Sometimes simplicity is key, and this boutique Towson spot delivers a beautifully prepared classic cheeseburger. The Angus beef patties are grilled to a slightly smoky char and the buns are fresh and buttery, but able to withstand whatever toppings you choose. For us, it’s a standard bacon and pepper jack combination with a side of the delicious and crunchy hand-cut fries. Enjoy it at an outside table where you’ll never be bored with the people-watching.
It's not clear just how many canisters of Old Bay seasoning Chesapeake Grille & Deli goes through on a given day, but the spice is used on everything from shrimp, soup, and wing apps to crab cake, chicken, and rockfish entrees. However, the best use is on the Bay-Sized Burger, which is a whopping 12oz steak patty, bay fries (of course), shredded lettuce, and tomato on a seeded Kaiser roll. This massive burger was actually Chesapeake’s first order when it first opened up in Southern Maryland in 2008. Considering its size, that first customer may still be working through it.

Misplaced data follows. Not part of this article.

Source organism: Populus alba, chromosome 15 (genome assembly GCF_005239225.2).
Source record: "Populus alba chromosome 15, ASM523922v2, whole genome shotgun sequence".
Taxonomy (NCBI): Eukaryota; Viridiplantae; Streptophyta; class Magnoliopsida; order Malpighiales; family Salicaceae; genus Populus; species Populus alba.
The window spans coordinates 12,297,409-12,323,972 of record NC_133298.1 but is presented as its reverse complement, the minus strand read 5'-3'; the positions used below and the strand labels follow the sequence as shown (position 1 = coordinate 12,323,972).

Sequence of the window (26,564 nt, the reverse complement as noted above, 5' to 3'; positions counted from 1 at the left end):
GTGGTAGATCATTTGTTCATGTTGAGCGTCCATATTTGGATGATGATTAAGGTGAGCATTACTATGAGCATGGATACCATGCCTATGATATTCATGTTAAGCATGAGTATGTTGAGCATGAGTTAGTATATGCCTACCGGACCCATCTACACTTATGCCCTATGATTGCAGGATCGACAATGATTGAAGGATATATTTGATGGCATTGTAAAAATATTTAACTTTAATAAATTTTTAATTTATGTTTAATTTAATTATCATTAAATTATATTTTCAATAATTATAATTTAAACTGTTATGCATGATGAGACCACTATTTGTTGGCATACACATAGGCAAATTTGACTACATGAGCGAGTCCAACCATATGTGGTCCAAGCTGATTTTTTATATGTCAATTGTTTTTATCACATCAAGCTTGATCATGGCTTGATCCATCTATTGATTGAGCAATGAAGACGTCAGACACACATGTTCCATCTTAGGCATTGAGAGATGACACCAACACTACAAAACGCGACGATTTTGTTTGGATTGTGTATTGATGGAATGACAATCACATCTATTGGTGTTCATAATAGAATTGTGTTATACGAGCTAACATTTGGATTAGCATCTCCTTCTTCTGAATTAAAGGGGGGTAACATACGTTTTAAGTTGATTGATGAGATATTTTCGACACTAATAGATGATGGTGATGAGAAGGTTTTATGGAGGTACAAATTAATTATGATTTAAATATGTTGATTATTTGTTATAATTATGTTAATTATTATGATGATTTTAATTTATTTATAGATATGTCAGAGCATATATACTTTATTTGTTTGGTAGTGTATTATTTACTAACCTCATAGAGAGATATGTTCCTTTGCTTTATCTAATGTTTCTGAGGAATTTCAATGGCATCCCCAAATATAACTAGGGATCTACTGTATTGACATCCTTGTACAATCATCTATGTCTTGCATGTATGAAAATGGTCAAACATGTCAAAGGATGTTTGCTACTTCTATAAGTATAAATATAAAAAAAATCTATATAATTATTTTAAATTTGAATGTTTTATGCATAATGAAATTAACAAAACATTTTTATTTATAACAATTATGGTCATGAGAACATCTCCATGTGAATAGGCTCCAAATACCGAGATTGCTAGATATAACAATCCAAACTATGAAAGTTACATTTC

If you’re on a health-kick, but still want that burger-and-fries satisfaction, head to this tiny spot on Wisconsin Ave in Bethesda. City Burger’s meat is locally sourced from a farm in Frederick, plus they have a great vegetarian option in a quinoa & black bean burger. But we couldn’t go completely meat-free, so we opted for the turkey burger, the Suburban. The lean patty is charred on the edges and topped with alfalfa sprouts, roasted red peppers, and provolone. Plus you can get a side of fried green beans sprinkled with Parmesan and sesame seeds. The combination is so good, you'll forget about the lack of red meat entirely.